As society’s ideas about gender changed, so too did attitudes towards female husbands. After the rise of feminism in the 1840s, female husbands became associated with the growing numbers of women eager to vote, go to college and work in jobs formerly reserved for men. The press began to fret that a once eccentric phenomenon might soon become widespread. In 1883, the New York Times announced that ‘many women … if they had the opportunity, would select other women as husbands rather than marry men.’ Although reports of female husbands remained rare, agitation about gender-crossing intensified. With the rise of sexology in the 1880s, doctors and journalists began to see female husbands as lesbians, that is, as more female than husband. Sex, now considered a fixed biological essence, began to trump gender: no longer a person successfully living as a man, the female husband was a deviant woman.
Then as now, conservatives feared that the many would follow the few. In 1837, a religious conservative in Boston warned that what Manion calls ‘transing’ might ‘become universal’. In the 1860s, US states and cities began to enact laws that made it a crime for women to dress as men and men as women. If there was no widespread hysteria about trans people using public toilets, it was only because there were so few public toilets. Those that did exist were indeed sites of gender trouble. In 1870, for example, Fanny (née Frederick) Park and Stella (née Thomas) Boulton were arrested for disturbing the peace, then charged with conspiracy to commit sodomy, after using the Ladies’ Retiring Room in a London theatre.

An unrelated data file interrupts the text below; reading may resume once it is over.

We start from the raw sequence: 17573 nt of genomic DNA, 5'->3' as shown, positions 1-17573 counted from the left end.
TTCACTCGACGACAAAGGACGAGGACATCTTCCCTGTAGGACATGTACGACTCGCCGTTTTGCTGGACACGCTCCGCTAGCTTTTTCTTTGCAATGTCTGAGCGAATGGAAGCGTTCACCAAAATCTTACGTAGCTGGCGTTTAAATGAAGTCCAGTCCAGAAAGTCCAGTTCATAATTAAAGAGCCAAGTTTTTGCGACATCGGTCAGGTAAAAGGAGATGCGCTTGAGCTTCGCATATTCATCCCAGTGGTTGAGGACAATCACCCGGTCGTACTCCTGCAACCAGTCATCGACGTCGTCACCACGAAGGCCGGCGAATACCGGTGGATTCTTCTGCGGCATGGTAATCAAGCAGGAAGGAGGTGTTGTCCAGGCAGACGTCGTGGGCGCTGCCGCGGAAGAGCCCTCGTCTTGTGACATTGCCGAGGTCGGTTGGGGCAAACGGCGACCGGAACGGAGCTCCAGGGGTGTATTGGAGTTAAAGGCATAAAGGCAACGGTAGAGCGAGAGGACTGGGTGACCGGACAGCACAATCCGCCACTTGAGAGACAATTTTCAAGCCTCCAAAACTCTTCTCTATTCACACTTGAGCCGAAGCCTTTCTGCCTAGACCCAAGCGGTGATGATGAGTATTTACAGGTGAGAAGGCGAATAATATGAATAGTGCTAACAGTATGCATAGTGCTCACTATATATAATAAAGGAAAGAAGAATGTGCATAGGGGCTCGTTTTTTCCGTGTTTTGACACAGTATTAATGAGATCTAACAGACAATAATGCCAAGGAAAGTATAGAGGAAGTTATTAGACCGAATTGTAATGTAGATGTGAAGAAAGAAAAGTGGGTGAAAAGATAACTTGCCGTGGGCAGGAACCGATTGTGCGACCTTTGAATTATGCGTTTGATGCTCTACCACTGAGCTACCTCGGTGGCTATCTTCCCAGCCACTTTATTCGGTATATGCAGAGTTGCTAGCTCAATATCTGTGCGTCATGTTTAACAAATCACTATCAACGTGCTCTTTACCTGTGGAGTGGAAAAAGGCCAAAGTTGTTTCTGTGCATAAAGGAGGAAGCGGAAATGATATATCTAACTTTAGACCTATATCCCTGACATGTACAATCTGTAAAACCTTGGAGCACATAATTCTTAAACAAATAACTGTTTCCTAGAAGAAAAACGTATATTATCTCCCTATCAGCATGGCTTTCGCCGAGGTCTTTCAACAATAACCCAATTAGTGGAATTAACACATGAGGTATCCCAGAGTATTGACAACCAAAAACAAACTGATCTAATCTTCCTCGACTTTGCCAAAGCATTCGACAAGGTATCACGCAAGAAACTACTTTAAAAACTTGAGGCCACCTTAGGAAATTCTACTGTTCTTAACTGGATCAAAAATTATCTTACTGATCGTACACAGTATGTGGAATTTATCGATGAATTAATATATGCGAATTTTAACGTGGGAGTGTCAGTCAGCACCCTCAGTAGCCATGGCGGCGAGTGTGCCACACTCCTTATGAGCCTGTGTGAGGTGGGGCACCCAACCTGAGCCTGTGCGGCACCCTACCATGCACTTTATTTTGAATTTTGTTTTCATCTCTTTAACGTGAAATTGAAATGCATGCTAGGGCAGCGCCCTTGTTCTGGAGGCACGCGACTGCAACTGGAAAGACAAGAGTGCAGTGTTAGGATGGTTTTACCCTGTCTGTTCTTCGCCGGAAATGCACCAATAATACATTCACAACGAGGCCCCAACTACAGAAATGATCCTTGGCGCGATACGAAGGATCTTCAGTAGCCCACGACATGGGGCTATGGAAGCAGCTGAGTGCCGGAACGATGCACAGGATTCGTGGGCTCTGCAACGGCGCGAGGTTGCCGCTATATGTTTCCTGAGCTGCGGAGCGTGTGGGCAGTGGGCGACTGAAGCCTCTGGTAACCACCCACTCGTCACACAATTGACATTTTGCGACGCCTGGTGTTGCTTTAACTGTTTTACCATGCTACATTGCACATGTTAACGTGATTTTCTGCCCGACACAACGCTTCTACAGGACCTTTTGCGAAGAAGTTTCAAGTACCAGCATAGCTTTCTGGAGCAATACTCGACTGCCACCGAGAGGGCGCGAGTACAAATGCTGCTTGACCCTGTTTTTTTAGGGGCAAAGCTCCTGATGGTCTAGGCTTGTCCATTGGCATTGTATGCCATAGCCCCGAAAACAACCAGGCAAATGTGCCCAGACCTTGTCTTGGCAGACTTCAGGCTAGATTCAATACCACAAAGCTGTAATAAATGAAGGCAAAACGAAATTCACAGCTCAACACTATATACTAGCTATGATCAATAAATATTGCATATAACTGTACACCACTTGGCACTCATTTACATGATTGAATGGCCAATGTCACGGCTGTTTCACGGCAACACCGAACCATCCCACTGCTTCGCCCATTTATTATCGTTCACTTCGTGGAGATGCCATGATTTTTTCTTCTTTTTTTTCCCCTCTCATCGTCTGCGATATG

Mesch and Manion correctly point out that feminist and lesbian scholars long disregarded or downplayed the self-definitions of people who had spent their lives insisting they were not women. Mesch cites Rachilde’s assertion that they were ‘not a feminist’ because they were ‘not a woman’. But the zeal with which Mesch and Manion take those scholars to task suggests that they believe lesbians and feminists to be especially hostile to trans existence. This is a view shared by many young people, who associate the term ‘lesbian’ with transphobic ideas about who is and is not a woman. It is far more common, however, for feminist organisations and individuals to support transgender rights. In 2019, more than seventy self-identified UK women’s rights advocates signed a letter distancing themselves from trans exclusionary activists. All the major feminist organisations in Iceland supported a 2019 law that allows people to legally change their gender without a medical diagnosis and created an option for a third gender on all official documents. The tensions among some lesbians, feminists, trans people and their supporters are real. But these groups also have common enemies and shared goals, beginning with liberating us all from the relentless gender policing that begins before birth.